Press Release

The first detection of extraterrestrial solid ethane

July 19, 1999

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Object Name: Pluto and Charon
Telescope: Subaru Telescope / Cassegrain Focus
Instrument: CISCO
Filter: J(1.25 micron), H(1.65 micron), K'(2.15 micron)
Color: Blue(J), Green (H), Red (K')
Date: UT 1999 June 9
Exposure: 2 sec for each band
Field of View: 3 arcsec x 2 arcsec
Orientation: North is 13 deg. left of vertical, east to the left
Position: RA (J2000.0)=16h35m55s, DEC (J2000.0)=-10d3m23s
Until only very recently, images taken by ground-based telescopes always showed Pluto and Charon blurred together since their maximum separation is only 0.9 arcsec as seen from the Earth. Thanks to the excellent quality of its 8.3-meter primary mirror and the stability of the atmosphere above Mauna Kea, Subaru Telescope has been able to provide clearly separated images of the two bodies using its Cooled Infrared Spectrograph / Camera (CISCO). With their light cleanly separated, subsequent infrared spectroscopy using CISCO reveals dramatically different surface compositions for Pluto and Charon.

This color image is produced from three 2-second exposures taken on June 9th, 1999 through infrared filters centered on 1.25, 1.65 and 2.13 microns (colored blue, green and red, respectively). The field of view is 3 arcseconds x 2 arcseconds, with north 13 degrees to the left of vertical (east to the left).

[Upper Right]
In addition to known absorption features of nitrogen (N2), methane (CH4) and carbon monoxide (CO) (all in solid form) on Pluto, Subaru Telescope has made the first discovery of narrow absorption features due to solid ethane (C2H6).
The ethane may be a component of the original primordial material from which our solar system was formed. Alternatively, it may have been created slowly (over the lifetime of the solar system) from the molecular fragments produced by the reaction of ultraviolet light with primordial methane on Pluto. Further analysis of the Subaru observations could help clarify which of these two theories is most correct.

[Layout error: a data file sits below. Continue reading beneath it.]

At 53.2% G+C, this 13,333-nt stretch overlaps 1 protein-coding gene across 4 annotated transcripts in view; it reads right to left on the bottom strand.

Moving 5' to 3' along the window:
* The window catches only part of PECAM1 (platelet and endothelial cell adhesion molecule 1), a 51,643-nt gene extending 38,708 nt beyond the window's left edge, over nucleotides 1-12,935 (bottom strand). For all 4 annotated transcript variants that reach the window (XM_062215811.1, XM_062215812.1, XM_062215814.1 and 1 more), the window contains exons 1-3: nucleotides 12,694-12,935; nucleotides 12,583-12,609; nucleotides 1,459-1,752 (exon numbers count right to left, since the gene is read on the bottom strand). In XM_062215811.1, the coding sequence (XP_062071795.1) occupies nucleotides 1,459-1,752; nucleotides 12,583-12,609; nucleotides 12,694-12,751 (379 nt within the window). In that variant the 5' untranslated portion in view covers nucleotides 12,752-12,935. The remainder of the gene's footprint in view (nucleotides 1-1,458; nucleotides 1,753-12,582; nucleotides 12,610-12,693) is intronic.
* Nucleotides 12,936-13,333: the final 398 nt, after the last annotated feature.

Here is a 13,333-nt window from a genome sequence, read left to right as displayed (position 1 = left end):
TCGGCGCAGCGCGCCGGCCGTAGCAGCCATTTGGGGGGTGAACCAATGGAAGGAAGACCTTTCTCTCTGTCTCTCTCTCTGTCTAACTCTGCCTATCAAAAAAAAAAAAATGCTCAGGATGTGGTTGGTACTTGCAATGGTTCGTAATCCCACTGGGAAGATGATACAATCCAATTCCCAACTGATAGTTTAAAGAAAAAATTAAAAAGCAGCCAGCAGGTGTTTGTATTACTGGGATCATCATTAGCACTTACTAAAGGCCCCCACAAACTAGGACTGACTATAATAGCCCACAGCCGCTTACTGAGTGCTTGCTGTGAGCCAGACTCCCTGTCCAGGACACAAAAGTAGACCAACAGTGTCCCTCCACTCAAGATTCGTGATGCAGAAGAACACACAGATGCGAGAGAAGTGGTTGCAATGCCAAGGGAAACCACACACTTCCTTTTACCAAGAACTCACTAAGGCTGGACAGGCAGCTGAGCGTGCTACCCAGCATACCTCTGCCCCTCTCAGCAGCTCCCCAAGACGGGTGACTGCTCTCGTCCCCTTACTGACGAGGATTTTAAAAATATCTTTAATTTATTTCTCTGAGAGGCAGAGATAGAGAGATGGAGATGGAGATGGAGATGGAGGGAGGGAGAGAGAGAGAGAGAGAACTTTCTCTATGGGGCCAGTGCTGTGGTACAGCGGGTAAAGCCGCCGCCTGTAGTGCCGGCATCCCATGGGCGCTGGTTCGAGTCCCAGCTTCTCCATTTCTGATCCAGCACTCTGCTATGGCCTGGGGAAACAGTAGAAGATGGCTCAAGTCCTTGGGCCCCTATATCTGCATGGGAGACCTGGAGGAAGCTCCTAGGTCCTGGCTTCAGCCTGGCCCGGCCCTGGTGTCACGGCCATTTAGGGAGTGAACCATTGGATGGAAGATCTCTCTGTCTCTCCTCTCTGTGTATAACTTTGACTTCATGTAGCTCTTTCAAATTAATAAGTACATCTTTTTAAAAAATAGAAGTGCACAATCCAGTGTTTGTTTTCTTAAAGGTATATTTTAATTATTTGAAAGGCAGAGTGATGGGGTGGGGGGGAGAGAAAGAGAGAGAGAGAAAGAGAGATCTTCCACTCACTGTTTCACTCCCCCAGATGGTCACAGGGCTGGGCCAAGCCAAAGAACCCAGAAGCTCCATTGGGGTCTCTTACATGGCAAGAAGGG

Comparing the wavelengths of the observed ethane absorption features against recently published laboratory results, we can also learn something about the physical conditions on Pluto's surface. It seems the ethane does not exist as individual grains but rather, is dissolved within the much more plentiful molecular nitrogen ice believed to be covering much of Pluto's surface at a temperature of -233 C (-387 F).
The successful detection of ethane owes much to the large light-gathering power and excellent imaging capability of Subaru Telescope and the high wavelength resolution of CISCO.

[Lower Right]
The Subaru Telescope observation shown here is the first detailed spectrum of Charon between the infrared wavelengths of 2-2.5 microns and confirms the existence of Water (H2O) ice on its surface. Even more interestingly, the water ice signature is not apparent in the Pluto spectrum; and none of the molecular bands seen in the Pluto spectrum are apparent in the Charon spectrum. Clearly, the two bodies have very different surface compositions. This is similar to another famous binary planet, the Earth-Moon system whose formation was believed to be due do the impact of a large body when the Earth was young. This lends support to the theory that the Pluto-Charon system congealed out of the shattered remains of a single body following a (near) collision back when the solar system was in its infancy.


Pluto was discovered in 1930 and is the furthest known planet in our solar system, taking 249 years to go once around the Sun. It travels in a very elongated orbit which takes it from 30 AU ( = "Astronomical Unit", the distance between the Earth and the Sun = 150,000,000 km or 93,000,000 miles) to as far away as 50 AU from the Sun. It has a diameter of 2,274 km (1413 miles). In 1978, Pluto was found to have a companion in orbit about it, the satellite Charon (pronounced "KAIR-on"). With a diameter of 1,172 km (728 miles), Charon is about half the size of Pluto which is unusually large, relatively speaking, for a satellite. It may be more appropriate to regard the system as a binary planet rather than as a planet/satellite pair. At an average separation of 19,640 km (12,200 miles or just eight Pluto diameters), Charon orbits Pluto in 6.387 days. Charon travels in a synchronous orbit always keeping the same face pointed towards Pluto, just as the Moon does with respect to the Earth. But Pluto is unique among the planets in that it rotates at exactly the same speed that its companion orbits, always keeping the same face pointed towards Charon.

On June 9th, 1999, Pluto was 5.865 billion km (3.645 billion miles) from the Earth. At this distance, Pluto and Charon had apparent diameters of 0.08 and 0.04 arcseconds, respectively. Although these CISCO observations are among the best ever taken from the ground (with a resolution of about 0.35 arcseconds), they are not sharp enough to show the true disks of either Pluto or Charon. But in the near future, Subaru will begin using its Adaptive Optics (AO) unit with a potential maximum resolution of 0.06 arcseconds (equivalent to being able to read newspaper headlines twenty-five kilometers or fifteen miles away). This is sufficient to begin resolving Pluto's surface features directly.


* There is an objection concerning "the first discovery of narrow absorption features due to solid ethane (C2H6)."
Dale P. Cruikshank, Catherine de Bergh, Sylvain Dout, Thomas R. Geballe, Tobias C. Owen, Eric Quirico, Ted L. Roush, and Bernard Schmitt, 1999, Science, 285, 1355



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